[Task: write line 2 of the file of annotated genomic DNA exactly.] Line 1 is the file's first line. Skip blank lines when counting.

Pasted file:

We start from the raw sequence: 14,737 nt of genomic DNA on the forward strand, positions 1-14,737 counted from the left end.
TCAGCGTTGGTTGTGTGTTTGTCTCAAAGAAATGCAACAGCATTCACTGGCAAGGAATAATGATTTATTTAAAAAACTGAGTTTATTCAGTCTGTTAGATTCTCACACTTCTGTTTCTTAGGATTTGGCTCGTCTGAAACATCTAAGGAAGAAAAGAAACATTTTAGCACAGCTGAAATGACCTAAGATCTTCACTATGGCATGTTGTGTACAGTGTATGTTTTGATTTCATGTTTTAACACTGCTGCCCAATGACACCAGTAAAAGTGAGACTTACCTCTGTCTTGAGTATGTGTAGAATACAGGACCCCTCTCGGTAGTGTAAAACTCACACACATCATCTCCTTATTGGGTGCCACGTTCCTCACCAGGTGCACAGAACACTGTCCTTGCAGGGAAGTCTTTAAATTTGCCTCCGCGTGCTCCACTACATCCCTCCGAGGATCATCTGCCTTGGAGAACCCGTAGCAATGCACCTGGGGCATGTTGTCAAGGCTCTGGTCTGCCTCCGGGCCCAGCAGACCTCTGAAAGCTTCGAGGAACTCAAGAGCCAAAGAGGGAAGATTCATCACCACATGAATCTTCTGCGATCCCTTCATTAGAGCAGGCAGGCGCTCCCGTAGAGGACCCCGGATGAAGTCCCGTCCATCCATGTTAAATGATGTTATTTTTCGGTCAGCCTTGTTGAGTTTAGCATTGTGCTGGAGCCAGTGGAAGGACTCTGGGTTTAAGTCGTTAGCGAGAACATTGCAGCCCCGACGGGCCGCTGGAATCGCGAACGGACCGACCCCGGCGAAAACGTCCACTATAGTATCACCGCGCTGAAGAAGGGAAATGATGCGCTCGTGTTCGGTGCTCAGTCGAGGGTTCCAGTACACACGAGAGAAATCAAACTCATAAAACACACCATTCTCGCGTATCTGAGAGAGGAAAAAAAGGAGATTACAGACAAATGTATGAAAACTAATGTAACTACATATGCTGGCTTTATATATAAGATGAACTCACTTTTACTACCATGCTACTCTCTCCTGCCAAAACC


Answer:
TCAGCGTTGGTTGTGTGTTTGTCTCAAAGAAATGCAACAGCATTCACTGGCAAGGAATAATGATTTATTTAAAAAACTGAGTTTATTCAGTCTGTTAGATTCTCACACTTCTGTTTCTTAGGATTTGGCTCGTCTGAAACATCTAAGGAAGAAAAGAAACATTTTAGCACAGCTGAAATGACCTAAGATCTTCACTATGGCATGTTGTGTACAGTGTATGTTTTGATTTCATGTTTTAACACTGCTGCCCAATGACACCAGTAAAAGTGAGACTTACCTCTGTCTTGAGTATGTGTAGAATACAGGACCCCTCTCGGTAGTGTAAAACTCACACACATCATCTCCTTATTGGGTGCCACGTTCCTCACCAGGTGCACAGAACACTGTCCTTGCAGGGAAGTCTTTAAATTTGCCTCCGCGTGCTCCACTACATCCCTCCGAGGATCATCTGCCTTGGAGAACCCGTAGCAATGCACCTGGGGCATGTTGTCAAGGCTCTGGTCTGCCTCCGGGCCCAGCAGACCTCTGAAAGCTTCGAGGAACTCAAGAGCCAAAGAGGGAAGATTCATCACCACATGAATCTTCTGCGATCCCTTCATTAGAGCAGGCAGGCGCTCCCGTAGAGGACCCCGGATGAAGTCCCGTCCATCCATGTTAAATGATGTTATTTTTCGGTCAGCCTTGTTGAGTTTAGCATTGTGCTGGAGCCAGTGGAAGGACTCTGGGTTTAAGTCGTTAGCGAGAACATTGCAGCCCCGACGGGCCGCTGGAATCGCGAACGGACCGACCCCGGCGAAAACGTCCACTATAGTATCACCGCGCTGAAGAAGGGAAATGATGCGCTCGTGTTCGGTGCTCAGTCGAGGGTTCCAGTACACACGAGAGAAATCAAACTCATAAAACACACCATTCTCGCGTATCTGAGAGAGGAAAAAAAGGAGATTACAGACAAATGTATGAAAACTAATGTAACTACATATGCTGGCTTTATATATAAGATGAACTCACTTTTACTACCATGCTACTCTCTCCTGCCAAAACC